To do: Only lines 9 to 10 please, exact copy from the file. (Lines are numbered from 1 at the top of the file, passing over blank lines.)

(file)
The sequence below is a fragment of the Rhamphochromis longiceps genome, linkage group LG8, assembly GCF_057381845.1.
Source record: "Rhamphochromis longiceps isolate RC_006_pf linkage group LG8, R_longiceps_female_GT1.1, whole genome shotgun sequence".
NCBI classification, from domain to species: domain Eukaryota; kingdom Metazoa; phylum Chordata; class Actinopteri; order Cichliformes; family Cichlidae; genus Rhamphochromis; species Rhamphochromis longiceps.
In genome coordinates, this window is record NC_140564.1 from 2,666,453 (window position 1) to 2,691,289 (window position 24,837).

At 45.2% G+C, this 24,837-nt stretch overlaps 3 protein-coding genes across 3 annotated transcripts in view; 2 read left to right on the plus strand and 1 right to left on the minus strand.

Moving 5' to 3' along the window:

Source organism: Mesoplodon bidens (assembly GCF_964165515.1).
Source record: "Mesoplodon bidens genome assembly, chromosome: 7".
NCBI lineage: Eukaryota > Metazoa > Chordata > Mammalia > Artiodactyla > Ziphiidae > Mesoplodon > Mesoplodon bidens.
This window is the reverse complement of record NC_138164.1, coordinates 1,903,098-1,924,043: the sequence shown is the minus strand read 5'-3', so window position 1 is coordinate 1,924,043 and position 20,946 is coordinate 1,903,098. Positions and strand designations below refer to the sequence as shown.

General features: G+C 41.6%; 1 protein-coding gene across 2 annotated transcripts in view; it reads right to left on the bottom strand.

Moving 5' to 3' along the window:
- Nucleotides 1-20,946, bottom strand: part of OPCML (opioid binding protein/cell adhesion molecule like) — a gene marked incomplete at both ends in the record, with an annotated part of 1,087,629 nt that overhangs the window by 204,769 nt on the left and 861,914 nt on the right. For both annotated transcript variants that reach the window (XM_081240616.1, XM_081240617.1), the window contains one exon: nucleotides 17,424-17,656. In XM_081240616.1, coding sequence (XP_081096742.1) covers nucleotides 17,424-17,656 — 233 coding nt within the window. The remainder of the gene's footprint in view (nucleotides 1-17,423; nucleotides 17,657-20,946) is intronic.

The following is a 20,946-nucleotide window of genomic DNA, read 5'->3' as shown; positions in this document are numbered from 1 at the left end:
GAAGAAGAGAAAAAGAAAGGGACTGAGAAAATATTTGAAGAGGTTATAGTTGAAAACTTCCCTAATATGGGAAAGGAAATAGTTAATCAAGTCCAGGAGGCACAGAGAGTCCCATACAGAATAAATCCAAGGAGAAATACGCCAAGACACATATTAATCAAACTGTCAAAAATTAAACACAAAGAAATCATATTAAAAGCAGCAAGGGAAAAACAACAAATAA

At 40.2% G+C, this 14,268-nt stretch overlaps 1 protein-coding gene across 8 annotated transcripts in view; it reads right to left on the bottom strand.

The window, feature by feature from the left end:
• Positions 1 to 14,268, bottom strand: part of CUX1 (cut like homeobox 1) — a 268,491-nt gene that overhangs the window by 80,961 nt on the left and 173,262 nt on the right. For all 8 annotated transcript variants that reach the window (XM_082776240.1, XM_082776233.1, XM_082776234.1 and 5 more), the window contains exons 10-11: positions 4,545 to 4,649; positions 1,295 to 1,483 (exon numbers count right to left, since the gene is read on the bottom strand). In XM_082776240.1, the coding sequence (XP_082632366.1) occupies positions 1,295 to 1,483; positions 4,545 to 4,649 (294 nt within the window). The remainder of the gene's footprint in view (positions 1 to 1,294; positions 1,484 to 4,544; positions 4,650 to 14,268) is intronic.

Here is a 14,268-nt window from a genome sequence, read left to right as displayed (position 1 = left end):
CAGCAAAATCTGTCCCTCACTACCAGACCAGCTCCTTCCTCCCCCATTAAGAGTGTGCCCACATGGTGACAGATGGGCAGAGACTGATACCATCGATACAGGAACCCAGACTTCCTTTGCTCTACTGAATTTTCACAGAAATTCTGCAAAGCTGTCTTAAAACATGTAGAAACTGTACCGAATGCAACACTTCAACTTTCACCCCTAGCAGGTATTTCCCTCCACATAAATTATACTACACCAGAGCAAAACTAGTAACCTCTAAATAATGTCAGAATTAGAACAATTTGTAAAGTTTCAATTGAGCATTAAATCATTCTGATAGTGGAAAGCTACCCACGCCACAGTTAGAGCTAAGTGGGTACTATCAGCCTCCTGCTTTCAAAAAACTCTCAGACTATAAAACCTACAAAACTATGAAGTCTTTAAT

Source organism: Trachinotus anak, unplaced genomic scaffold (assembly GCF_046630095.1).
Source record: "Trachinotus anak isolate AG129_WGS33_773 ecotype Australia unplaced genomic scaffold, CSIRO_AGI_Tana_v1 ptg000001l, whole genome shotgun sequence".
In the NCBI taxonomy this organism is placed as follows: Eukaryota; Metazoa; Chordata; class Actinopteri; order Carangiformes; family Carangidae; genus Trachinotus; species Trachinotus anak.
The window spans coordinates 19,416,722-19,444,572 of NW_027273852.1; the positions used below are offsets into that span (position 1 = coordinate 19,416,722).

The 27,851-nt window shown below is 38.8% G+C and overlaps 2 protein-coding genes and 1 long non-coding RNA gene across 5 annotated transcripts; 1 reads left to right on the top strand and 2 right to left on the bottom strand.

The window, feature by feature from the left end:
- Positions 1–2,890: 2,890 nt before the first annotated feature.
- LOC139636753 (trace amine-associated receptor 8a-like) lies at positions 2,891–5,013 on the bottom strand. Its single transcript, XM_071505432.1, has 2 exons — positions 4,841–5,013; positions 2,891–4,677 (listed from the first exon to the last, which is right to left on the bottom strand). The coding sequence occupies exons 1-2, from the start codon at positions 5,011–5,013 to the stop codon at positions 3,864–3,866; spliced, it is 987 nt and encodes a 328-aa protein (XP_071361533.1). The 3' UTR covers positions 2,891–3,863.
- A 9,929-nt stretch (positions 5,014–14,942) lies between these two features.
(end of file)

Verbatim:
NCBI lineage: Eukaryota > Metazoa > Chordata > Mammalia > Artiodactyla > Ziphiidae > Mesoplodon > Mesoplodon bidens.
This window is the reverse complement of record NC_138164.1, coordinates 1,903,098-1,924,043: the sequence shown is the minus strand read 5'-3', so window position 1 is coordinate 1,924,043 and position 20,946 is coordinate 1,903,098. Positions and strand designations below refer to the sequence as shown.